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Book Review: Regulation without the State

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Regulation without the State … The Debate Continues
by John Blundell and Colin Robinson (London: Institute of Economic Affairs, 2000); 93 pages; $15.

ALMOST 40 YEARS AGO, free-market economist and Nobel Laureate Milton Friedman published a short book entitled Capitalism and Freedom (1962). At a time during which Keynesian economics and the popularity of the interventionist-welfare state were still on the ascendancy, Friedman articulated the benefits and advantages of a more market-oriented approach to public policy.

One of the chapters in the book was devoted to occupational licensure by government. Friedman explained the various anti-competitive results caused by regulatory restrictions on the freedom of occupation and profession in the marketplace. He pointed out that occupational licensing served as an important political vehicle for professional groups to limit entry into various types of employment, and thus acted as a strong pro-monopoly policy in society.

Friedman also argued that government enforcement of or support for licensing standards and rules for entering and practicing a particular profession or skilled occupation also limited innovation, change, and improvement by requiring occupational practitioners to follow “approved”methods and techniques in providing services to the consuming public.

In place of government licensing, Friedman suggested that if the market were left free and unregulated there would develop (as there had developed in the past) market methods for providing both information to the buying public and rules and standards for assuring the quality and reliability of goods and services sold to consumers. The market solution to product safety and service quality was voluntary private certification, which market producers and suppliers have profit incentives to enter into and follow in marketing their products. He explained:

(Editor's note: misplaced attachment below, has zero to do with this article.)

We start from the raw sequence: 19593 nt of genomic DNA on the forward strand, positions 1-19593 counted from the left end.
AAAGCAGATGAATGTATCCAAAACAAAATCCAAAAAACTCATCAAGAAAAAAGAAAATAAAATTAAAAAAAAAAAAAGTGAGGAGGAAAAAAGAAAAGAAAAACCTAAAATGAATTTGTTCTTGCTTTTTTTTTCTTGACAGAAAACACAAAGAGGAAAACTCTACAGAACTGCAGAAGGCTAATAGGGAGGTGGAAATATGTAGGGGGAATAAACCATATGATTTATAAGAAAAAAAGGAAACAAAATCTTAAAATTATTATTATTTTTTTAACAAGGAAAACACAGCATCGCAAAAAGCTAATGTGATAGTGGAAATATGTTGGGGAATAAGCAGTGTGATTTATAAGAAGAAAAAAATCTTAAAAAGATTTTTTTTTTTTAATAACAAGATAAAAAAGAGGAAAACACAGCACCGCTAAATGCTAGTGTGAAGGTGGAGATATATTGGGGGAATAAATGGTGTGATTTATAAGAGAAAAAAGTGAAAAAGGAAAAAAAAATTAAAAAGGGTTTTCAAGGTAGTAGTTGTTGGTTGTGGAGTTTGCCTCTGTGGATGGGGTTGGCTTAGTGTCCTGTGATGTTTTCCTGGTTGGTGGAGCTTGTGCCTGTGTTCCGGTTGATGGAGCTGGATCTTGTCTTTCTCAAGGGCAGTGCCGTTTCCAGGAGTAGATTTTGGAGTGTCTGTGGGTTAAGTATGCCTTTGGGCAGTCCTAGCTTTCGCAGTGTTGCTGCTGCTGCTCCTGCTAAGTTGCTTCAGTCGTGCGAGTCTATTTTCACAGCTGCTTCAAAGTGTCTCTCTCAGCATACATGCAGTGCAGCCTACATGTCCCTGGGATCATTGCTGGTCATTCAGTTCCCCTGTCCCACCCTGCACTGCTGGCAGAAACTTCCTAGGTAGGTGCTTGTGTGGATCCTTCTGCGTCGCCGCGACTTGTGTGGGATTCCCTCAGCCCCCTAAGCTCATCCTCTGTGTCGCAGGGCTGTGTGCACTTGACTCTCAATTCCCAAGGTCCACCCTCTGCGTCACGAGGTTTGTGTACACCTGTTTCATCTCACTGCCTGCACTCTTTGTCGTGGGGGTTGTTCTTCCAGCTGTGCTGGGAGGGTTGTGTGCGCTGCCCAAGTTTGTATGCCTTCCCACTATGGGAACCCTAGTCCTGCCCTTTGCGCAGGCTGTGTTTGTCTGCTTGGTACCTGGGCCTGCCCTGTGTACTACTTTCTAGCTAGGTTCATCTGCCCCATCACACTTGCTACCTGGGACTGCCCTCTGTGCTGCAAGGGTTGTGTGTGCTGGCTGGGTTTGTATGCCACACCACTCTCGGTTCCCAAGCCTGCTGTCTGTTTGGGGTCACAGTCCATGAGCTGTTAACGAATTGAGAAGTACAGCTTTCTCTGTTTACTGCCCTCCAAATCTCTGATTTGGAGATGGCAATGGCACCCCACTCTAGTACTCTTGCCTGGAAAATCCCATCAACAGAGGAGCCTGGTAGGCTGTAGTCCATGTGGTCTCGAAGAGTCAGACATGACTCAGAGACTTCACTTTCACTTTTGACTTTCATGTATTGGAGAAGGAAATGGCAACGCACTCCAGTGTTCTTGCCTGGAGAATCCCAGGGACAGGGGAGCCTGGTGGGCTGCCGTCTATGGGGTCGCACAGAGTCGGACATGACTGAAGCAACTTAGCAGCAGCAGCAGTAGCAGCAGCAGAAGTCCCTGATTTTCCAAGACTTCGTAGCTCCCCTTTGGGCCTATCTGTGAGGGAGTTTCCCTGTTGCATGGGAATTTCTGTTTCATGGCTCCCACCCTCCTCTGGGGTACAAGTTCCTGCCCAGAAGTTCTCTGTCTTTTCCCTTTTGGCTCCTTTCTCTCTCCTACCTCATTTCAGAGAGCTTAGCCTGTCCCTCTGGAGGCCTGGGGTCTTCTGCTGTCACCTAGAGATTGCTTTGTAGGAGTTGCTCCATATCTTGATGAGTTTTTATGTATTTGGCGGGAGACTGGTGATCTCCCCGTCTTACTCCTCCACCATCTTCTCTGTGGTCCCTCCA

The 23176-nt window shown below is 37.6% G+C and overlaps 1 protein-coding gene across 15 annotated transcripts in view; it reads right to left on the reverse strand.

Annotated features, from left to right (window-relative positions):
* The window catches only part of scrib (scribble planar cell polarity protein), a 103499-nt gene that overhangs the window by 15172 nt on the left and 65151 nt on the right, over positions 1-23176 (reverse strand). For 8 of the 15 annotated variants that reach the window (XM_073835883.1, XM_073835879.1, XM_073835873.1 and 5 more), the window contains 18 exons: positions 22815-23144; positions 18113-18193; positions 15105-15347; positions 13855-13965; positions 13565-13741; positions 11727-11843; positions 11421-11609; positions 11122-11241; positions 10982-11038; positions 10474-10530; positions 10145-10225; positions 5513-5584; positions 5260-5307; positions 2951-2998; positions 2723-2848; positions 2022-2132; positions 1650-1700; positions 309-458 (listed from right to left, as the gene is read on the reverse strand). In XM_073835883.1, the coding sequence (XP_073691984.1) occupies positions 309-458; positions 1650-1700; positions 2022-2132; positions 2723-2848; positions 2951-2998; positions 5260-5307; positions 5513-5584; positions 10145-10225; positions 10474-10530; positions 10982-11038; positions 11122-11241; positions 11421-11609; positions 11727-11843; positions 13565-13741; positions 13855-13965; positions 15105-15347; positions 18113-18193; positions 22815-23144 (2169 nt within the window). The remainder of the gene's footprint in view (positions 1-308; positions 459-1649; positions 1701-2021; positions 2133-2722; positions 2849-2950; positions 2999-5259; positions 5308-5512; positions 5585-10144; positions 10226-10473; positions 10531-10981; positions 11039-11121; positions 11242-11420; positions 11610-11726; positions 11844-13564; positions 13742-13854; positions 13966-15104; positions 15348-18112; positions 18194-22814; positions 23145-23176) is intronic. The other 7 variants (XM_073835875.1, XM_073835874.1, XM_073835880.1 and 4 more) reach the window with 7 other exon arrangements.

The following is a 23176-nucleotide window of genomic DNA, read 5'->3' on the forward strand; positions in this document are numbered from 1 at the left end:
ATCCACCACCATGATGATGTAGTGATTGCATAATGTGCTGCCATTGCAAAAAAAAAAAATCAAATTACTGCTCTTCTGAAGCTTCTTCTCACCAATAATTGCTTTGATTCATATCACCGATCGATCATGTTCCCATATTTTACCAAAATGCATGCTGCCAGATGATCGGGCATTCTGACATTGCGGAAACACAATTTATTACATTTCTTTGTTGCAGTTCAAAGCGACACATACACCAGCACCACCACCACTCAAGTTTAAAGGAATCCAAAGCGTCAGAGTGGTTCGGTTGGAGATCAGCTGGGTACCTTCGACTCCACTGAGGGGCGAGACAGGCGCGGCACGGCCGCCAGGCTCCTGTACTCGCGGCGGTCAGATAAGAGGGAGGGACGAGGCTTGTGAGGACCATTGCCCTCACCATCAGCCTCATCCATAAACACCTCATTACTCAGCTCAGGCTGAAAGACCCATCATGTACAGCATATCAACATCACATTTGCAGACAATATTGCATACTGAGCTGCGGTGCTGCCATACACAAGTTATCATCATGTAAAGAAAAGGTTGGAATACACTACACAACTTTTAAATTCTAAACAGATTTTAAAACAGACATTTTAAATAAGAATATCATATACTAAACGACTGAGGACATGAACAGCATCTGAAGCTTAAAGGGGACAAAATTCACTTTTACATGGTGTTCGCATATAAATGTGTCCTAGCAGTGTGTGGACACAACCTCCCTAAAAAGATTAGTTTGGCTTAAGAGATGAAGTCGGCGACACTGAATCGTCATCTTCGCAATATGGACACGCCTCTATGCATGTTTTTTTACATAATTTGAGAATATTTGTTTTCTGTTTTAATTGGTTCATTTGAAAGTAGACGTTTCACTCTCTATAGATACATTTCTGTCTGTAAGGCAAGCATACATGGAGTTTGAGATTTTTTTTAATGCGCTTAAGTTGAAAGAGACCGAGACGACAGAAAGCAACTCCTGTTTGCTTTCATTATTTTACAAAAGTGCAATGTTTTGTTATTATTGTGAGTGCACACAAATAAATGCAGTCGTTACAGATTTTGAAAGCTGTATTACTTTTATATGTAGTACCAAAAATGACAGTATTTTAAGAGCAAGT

There are private certification agencies in many areas that certify the competence of a person or the quality of a particular product. The Good Housekeeping seal is a private certification arrangement. For industrial products there are private testing laboratories that will certify to the quality of a particular product. For consumer products, there are consuming testing agencies of which Consumers Union and Consumers’ Research are the best known in the United States. Better Business Bureaus are voluntary organizations that certify the quality of particular dealers.

Technical schools, colleges and universities certify the quality of their graduates. One function of retailers … is to certify the quality of the many items they sell.

The consumer develops confidence in the store, and the store in turn has an incentive to earn this confidence by investigating the quality of the items it sells.

In Regulation without the State … The Debate Continues, John Blundell and Colin Robinson take up this argument and develop it with great cogency, though strangely enough without ever mentioning Milton Friedman’s earlier contribution. John Blundell is the general director of the Institute of Economic Affairs in London, and Colin Robinson is professor of economics at the University of Surrey.

They begin their case for removing government from economic regulation by carefully explaining the numerous negative effects of government intervention. First, the advocates of regulation assume that the regulators possess the knowledge and ability to successfully evaluate standards and changing circumstances in the market, which is very far from the case.

Second, the costs of government regulation are often hidden and not merely because of the cost of running the bureaucracies responsible for enforcing the regulations, but also because of the private sector’s expenses of complying with the rules and controls. The full costs make it far from certain that, even on a basic cost-benefit basis, the gains from such regulations could be rationalized as worth the financial burden on the society.

Third, those who impose the regulations — the regulators in the government bureaucracies — bear none of the direct costs, burdens, or inconveniences, and therefore have no incentive to limit the number or the extent of the regulatory expenses they impose on others. Hence, regulation tends to run amok over time.